Geertjan's Blog

  • January 22, 2012

Generate Syntax Colors for a Domain Specific Language

Geertjan Wielenga
Product Manager

In about 15 minutes of work, without typing a single line of actual code, I created syntax coloring for the domain specific language described here.

The result in a JEditorPane (and notice the non-printable characters are displayed, optionally, too) is as follows:

The user of the application is able to customize the colors:

Again, I did not type a single line of code to create the above. It was all as simple as using a lexer generator (JavaCC in this case) and then connecting the generated files into 100% standard NetBeans Lexer API implementations. I.e., all copy and paste stuff, together with a small bit of configuration and tweaking.

If anyone is interested in step by step instructions for getting to the above, again, without doing any actual coding at all, please leave a message and, based on whether there is some demand for this, I'll write a tutorial describing the procedure for this particular domain specific language.

Update: Here is a YouTube movie describing step by step how to do the above, which I created because of comments below asking for a tutorial: http://www.youtube.com/watch?v=aOwdeoOlZ7E

Join the discussion

Comments ( 10 )
  • Chris Sunday, January 22, 2012

    I would be interested in a tutorial. Thanks.

  • Nagarajan Sunday, January 22, 2012

    I like to have the tutorial. I am working for Peoplesoft ERP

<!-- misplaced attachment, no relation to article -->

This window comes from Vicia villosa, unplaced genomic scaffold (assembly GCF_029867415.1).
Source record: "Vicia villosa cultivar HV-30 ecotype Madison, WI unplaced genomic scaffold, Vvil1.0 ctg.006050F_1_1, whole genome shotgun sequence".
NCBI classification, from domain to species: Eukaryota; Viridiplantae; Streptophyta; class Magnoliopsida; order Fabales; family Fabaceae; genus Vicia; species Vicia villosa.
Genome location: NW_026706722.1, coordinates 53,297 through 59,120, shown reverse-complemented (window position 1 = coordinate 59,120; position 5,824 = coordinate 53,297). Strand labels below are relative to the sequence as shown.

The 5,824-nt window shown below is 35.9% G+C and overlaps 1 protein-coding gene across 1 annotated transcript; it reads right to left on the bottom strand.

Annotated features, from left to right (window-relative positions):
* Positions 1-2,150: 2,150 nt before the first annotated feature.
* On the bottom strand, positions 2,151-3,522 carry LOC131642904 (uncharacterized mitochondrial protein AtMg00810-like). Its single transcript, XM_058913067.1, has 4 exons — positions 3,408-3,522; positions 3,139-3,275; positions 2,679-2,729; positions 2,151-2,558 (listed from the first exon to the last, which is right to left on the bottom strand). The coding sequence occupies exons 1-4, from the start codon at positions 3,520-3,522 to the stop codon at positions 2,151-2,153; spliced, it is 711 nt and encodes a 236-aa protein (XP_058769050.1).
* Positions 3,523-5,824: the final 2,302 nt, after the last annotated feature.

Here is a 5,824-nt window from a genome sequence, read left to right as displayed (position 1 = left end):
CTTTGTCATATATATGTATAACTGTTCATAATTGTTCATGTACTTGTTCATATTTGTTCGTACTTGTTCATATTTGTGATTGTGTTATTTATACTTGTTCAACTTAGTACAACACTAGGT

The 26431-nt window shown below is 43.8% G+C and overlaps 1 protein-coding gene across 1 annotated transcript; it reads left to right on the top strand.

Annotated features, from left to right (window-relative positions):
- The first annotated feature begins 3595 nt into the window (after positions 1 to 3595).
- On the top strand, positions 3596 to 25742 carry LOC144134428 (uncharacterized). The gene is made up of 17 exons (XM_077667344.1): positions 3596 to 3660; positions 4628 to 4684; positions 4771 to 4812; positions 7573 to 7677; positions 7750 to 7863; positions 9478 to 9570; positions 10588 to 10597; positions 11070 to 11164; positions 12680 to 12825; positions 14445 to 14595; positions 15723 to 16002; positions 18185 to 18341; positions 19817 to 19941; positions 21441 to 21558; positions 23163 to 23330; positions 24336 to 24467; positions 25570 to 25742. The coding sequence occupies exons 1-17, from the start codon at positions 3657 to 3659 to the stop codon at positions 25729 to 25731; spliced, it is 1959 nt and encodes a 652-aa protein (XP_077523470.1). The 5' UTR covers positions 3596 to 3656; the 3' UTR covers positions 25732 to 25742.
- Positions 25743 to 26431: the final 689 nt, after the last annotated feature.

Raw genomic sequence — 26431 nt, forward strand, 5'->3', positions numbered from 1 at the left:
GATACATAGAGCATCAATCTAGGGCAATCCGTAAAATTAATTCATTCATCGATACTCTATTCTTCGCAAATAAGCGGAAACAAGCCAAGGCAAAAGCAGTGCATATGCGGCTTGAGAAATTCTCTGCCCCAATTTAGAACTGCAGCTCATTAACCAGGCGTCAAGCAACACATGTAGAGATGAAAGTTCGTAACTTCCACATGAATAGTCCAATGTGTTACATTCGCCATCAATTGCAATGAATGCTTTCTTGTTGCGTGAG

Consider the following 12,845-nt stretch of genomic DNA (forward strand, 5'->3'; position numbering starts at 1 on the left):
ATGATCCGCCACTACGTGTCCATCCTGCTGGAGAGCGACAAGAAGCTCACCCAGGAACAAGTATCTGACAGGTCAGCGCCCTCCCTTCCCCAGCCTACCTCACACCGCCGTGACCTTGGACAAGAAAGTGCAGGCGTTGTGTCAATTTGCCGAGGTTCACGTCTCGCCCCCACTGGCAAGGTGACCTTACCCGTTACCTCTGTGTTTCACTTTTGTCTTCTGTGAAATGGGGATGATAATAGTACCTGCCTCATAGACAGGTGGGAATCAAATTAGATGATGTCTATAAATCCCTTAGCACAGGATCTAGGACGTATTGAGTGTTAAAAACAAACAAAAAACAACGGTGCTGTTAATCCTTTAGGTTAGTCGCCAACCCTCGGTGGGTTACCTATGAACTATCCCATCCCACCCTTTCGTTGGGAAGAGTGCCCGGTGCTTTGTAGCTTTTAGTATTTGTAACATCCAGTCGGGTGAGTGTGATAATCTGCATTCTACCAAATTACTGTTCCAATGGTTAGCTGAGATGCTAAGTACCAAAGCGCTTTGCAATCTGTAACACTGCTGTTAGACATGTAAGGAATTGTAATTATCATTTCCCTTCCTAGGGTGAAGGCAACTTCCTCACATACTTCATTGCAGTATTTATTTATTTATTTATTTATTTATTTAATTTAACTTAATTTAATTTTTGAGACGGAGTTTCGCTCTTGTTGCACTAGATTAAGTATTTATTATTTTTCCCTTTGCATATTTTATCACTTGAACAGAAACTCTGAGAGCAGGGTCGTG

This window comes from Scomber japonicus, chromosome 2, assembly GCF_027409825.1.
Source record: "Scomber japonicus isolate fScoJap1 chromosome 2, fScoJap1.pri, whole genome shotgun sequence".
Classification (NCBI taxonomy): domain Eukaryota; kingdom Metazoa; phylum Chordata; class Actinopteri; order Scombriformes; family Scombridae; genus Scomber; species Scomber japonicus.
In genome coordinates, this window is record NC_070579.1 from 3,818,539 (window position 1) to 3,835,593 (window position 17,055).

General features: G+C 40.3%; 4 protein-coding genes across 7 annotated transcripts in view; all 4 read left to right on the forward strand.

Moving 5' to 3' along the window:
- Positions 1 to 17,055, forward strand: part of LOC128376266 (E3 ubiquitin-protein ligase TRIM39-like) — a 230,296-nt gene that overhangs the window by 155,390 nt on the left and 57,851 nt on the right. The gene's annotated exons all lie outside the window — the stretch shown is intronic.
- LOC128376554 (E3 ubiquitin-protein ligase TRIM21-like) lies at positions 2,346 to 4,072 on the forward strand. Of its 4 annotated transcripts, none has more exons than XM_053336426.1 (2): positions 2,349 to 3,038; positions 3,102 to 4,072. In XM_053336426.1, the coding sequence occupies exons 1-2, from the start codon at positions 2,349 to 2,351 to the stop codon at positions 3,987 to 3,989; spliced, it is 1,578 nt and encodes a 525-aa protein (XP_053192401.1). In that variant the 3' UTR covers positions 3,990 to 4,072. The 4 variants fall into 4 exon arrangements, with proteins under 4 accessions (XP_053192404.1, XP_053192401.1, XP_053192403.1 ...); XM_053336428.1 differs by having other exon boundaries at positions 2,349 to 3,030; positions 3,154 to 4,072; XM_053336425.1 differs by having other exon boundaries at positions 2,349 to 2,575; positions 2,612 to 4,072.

• Eduardo Costa Sunday, January 22, 2012

    while (true) { beg("Please provide a tutorial!"); }

    That's really useful and current tutorials are old or takes a lot more than 15 minutes... :)

  • Geertjan Sunday, January 22, 2012

    Which tutorial is old, Eduardo?

  • James Reid Sunday, January 22, 2012

    I would like to see this tutorial as well. I made a tutorial using ANTLR and it took more than 15 min to implement.

  • Daniel Zamora Sunday, January 22, 2012

    Write the tutorial, please. My users create their own syntax every other month.


  • Anthony Ve Sunday, January 22, 2012

    I would really appreciate a tutorial on how to do this too :)

  • guest Monday, January 23, 2012

    I would like to see the above mentioned tutorial come to pass.

  • Ouaibsky Monday, January 23, 2012

    Very interesting, I'll be very interesting as well by a tutorial

  • Geertjan Monday, February 13, 2012
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